All through my years of teaching, my middle sister Emily, was around to help me set up my classroom. Then, in 2018 it was my opportunity to return the favor. Except… we were supposed to be moving right as the school year begun. Luckily, our move date for Germany kept getting postponed so much so that I was able to help my sister with her high school classroom setup! Finally, I was getting to repay her for the hours she put into helping me get my classroom prepared each year.
This post may contain affiliate links which won’t change your price but will share some commission. You can read more in my disclosure policy.
As teachers, we put so much thought and intention into our classrooms. This is our home away from home for us and our students. An organized and well thought out classroom shows your students that you care about them and that you take pride in your job. It also makes your year a whole lot easier!
Even though all my experience is in the elementary classroom, I wanted to show you the high school classroom setup plan we used in my sister’s classroom three years ago. These steps still work no matter how short or long you have been teaching.
High School Classroom Setup Steps
There are a few simple steps you need to follow to when going through the process of a high school classroom setup. I teach a six-step method inside this free training you get when you download the How to Setup a Classroom Checklist. But there are three key things I want high school teachers to make sure they follow when they set up their classroom- layout the furniture, organize your materials and then decorate.
I know it’s tempting, especially as a new teacher, to want to focus on getting your classroom looking like you want to. But I urge you to prioritize the organization first because without a solid foundation of organization, your classroom will come tumbling down.
Step 1: Layout the Furniture
When it comes to setting up your classroom, no matter which grade you are teaching, you want to layout your furniture first. If you can, I recommend you doing this on paper first, to just an idea of the feel of your classroom layout.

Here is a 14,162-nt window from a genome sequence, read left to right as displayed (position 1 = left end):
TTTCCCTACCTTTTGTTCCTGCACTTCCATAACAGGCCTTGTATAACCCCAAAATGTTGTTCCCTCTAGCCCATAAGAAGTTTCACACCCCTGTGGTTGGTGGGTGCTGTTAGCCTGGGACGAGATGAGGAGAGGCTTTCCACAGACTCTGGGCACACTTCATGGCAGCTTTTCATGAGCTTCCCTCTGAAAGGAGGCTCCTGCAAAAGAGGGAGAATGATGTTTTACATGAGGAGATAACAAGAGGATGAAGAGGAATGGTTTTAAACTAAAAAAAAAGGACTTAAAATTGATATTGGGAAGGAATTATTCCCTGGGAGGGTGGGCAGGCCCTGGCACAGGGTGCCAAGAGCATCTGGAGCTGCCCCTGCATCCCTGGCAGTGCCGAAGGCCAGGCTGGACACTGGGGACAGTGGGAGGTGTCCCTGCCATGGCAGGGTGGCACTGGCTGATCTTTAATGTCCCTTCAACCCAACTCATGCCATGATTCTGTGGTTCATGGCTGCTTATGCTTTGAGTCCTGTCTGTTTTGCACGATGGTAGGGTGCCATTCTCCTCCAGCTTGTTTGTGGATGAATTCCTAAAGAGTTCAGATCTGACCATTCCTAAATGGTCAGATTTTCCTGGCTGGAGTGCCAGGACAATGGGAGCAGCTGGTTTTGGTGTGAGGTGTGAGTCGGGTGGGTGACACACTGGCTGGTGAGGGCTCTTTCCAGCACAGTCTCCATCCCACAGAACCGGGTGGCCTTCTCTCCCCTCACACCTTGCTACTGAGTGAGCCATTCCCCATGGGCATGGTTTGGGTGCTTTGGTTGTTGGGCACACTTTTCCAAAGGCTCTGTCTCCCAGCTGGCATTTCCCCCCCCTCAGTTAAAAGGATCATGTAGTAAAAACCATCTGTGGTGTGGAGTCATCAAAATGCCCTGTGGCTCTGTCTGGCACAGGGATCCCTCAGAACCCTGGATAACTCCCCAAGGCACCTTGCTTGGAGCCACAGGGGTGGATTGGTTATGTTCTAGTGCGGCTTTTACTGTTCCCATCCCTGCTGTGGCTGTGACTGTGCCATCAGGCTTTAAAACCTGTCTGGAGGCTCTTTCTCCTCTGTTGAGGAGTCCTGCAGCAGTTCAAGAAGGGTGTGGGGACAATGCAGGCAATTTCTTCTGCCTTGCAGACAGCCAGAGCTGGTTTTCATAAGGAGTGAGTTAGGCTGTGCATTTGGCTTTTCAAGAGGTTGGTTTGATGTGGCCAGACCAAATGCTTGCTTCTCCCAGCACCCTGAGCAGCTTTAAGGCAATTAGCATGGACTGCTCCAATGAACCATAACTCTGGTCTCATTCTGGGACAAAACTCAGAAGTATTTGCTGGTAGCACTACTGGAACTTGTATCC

Once you work out the flow of your room, then you can start moving furniture. And just know that more than likely something will look great on paper and then when you get into your room and start working with real furniture, you’ll notice it doesn’t work as well as you thought.
Think through how you will seat your students since in the high school classroom you have much bigger bodies to contend with than elementary bodies. I always advocate for cooperative learning no matter the age of the kids. (We even did this in my college classes, you really aren’t ever too old to utilize the benefits of cooperative learning).
Also, think about where your area in the room will be. I know classrooms are small and space is valuable, but I argue for teachers having a section of the room that is theirs.
Lastly, how will your kids move about the classroom? In my sister’s room, she has to leave a lot of room for moving about since she taught culinary classes when she was in this classroom.
Want to stay up to date and get access to free organization and management resources + tips? Sign up below!
Step 2: Get Organized
Next, you can focus on getting your materials organized. Be sure to utilize any classroom cabinets or shelves you have to their fullest potential. All of my favorite classroom organization tools are linked here inside my Amazon Shop Page.
I teach my clients to theme their cabinets as they provide a really easy way for you (or guest teachers or students) to find things when they need them. I’ve written a lot about how to theme, organize, and maintain your classroom cabinets because I believe so fully that cabinets are the backbone of your classroom.
This would also be the time to put materials out in the classroom like turn-in baskets, charging stations for students’ phones, and whatever other spaces in your room you need to provide for your students.
Step 3: Decorate
Lastly, the most fun step…decorating! I save this step for last because, as I teach inside The Organized Teacher Framework Course, your classroom is like a cake. If you don’t have the base layer of your cake, then your decoration is useless.
When you are setting up your classroom, whether it’s a high school or elementary classroom, you want to make sure you have a plan that you can follow when you get inside the classroom.
Download the free Classroom Setup Checklist to get more info on all the steps you need to set up your classroom in an organized way that will last all year long.
Until next time,